“Africa Camp is a community response to the needs of children of African heritage in…

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Smart & Caring Grants Program: Vital Grants Update

The KWCF's Smart & Caring Grants Program was established to empower community organizations to strengthen the sense of belonging in our community.

In 2015 we launched Vital Grants - a multi-year stream that committed $300,000 (over two years) equally invested in the five municipalities we serve: Kitchener, Waterloo, Wellesley, Wilmot, and Woolwich. 

We challenged local leaders in each of the five communities to identify the unique barriers to Belonging they were facing, and to design a project that responded to those challenges. 

These projects are still underway, and we look forward to sharing the final results this fall as a part of our second annual Belonging Impact Report. In the meantime, we are excited to share update videos for two of the projects we supported!

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Yassmin GhotbGrant Stories
Bridging the Gap Between Newcomers and Community One Word at a Time

Newcomer Grants Program

Walk into the Queen Street Commons Café in Downtown Kitchener on a Tuesday evening and you'll find nearly two-dozen teens and adults sitting around tables learning how to introduce themselves at a business meeting or ask for apples at the grocery store. 

The group, mostly Syrian and other Arabic-speaking newcomers and volunteers, come together to practice English at the English Speaking Café, organized through Waterloo Region's ShamRose for Syrian Culture.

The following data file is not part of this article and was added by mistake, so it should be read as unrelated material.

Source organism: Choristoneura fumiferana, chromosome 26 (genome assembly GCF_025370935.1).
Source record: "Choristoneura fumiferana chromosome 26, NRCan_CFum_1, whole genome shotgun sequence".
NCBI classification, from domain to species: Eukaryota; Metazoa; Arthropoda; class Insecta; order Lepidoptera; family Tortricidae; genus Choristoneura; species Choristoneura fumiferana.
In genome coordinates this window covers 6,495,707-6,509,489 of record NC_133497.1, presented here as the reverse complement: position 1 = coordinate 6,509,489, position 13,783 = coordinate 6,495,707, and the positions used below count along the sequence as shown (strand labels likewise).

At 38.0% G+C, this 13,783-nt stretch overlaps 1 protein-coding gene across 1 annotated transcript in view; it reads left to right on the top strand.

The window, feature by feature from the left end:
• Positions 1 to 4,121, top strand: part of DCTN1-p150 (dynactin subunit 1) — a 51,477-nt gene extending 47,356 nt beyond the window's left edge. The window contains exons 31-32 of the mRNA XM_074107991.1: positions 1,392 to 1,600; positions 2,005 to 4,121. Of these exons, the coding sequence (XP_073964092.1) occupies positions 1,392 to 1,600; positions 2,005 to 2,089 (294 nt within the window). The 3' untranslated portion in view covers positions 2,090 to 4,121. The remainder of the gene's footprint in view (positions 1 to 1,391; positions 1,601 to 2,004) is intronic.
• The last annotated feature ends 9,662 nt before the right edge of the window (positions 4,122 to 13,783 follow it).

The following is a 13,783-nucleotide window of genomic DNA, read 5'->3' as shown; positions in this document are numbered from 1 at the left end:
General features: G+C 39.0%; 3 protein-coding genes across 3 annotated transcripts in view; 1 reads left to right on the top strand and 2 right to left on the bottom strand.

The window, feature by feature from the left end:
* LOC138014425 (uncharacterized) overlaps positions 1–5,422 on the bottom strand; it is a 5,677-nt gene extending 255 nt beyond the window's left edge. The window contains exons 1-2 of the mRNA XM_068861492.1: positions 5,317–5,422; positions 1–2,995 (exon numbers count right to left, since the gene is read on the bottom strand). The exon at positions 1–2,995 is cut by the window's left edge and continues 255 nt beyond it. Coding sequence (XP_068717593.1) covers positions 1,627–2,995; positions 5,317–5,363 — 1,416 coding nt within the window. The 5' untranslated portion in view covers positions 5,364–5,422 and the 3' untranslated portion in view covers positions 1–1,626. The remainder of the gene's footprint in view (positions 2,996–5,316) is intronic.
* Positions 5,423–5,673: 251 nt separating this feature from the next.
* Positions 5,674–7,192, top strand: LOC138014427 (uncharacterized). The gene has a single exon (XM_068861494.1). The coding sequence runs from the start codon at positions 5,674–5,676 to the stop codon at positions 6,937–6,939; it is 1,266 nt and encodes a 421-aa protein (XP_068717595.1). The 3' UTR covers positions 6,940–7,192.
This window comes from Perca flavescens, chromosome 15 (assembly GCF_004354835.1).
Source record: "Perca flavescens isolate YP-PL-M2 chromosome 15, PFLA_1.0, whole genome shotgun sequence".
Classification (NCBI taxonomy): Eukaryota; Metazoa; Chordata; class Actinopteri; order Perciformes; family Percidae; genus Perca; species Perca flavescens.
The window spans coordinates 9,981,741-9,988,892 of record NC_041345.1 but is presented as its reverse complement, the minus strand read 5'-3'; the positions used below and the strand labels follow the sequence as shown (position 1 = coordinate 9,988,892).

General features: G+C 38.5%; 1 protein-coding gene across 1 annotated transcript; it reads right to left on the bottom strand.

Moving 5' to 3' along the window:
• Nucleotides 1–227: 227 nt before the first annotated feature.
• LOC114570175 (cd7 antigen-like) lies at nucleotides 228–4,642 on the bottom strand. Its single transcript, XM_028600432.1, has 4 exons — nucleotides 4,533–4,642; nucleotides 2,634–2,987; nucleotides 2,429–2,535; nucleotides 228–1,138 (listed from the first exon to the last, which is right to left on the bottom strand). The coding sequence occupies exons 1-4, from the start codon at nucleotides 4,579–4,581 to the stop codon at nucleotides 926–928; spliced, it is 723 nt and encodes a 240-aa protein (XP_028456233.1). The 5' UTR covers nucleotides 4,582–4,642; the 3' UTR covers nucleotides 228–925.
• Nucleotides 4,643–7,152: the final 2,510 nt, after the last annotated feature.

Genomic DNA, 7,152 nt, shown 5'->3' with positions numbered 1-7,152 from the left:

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How Independent Facilitation is Making an Impact, One Person at a Time

Bridges to Belonging: The Business of Curating Dreams

There are four things on Barb's bucket list: to go swimming, to sing in a choir, to belong to a church and, eventually, move out of the rural nursing facility that has been her home for seven years. 

Barb, 58, is a good couple decades younger than most other residents. It was her husband's illness that landed her here - "I just tagged along," she says, though she herself lives with epilepsy and developmental challenges. Since he passed…

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Open Wallets and Generous Hearts Help Settle a Record-Breaking Number of Syrian Newcomers

The Immigration Partnership Fund for Syrian Newcomers

A teakettle. For anyone who has grown up in Canada with one of these small appliances sitting on the counter, using one is a snap. Fill it. Press down the lever and wait for it to pop up again to signal the water has boiled. 

But for many newcomers to this country, simple and everyday tasks - boiling water, for instance - are puzzles waiting to be solved. 

"Things just operate differently here," says Tara Bedard, manager of the Waterloo…